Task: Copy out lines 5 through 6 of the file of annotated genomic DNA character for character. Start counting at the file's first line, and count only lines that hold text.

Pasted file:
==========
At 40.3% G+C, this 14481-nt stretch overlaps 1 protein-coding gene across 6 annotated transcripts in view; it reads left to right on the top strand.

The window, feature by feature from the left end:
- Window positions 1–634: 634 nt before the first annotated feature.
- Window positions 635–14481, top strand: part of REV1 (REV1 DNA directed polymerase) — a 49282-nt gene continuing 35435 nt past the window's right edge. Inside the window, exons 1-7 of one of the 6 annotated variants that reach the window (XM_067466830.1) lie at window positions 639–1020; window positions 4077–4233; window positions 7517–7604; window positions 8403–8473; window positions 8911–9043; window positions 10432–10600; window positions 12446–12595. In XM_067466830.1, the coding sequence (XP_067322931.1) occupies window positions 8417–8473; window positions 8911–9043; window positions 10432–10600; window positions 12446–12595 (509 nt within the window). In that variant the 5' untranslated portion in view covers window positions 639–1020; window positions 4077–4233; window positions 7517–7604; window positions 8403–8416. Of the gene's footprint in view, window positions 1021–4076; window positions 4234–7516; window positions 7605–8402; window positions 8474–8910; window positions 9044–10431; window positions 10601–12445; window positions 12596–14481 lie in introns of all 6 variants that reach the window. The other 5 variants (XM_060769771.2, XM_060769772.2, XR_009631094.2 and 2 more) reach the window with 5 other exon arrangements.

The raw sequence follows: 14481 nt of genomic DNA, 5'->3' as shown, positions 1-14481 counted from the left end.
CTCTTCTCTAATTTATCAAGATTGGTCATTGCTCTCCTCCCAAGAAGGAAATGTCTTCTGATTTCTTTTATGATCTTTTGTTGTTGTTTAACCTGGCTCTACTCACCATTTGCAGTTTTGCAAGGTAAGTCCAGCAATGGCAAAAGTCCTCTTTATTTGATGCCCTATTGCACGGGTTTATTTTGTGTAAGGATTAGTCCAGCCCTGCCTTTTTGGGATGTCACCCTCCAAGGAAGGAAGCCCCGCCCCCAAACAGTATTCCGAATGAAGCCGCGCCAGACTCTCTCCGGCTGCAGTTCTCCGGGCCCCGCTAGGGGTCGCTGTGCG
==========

The raw sequence follows: 14481 nt of genomic DNA, 5'->3' as shown, positions 1-14481 counted from the left end.
CTCTTCTCTAATTTATCAAGATTGGTCATTGCTCTCCTCCCAAGAAGGAAATGTCTTCTGATTTCTTTTATGATCTTTTGTTGTTGTTTAACCTGGCTCTACTCACCATTTGCAGTTTTGCAAGGTAAGTCCAGCAATGGCAAAAGTCCTCTTTATTTGATGCCCTATTGCACGGGTTTATTTTGTGTAAGGATTAGTCCAGCCCTGCCTTTTTGGGATGTCACCCTCCAAGGAAGGAAGCCCCGCCCCCAAACAGTATTCCGAATGAAGCCGCGCCAGACTCTCTCCGGCTGCAGTTCTCCGGGCCCCGCTAGGGGTCGCTGTGCG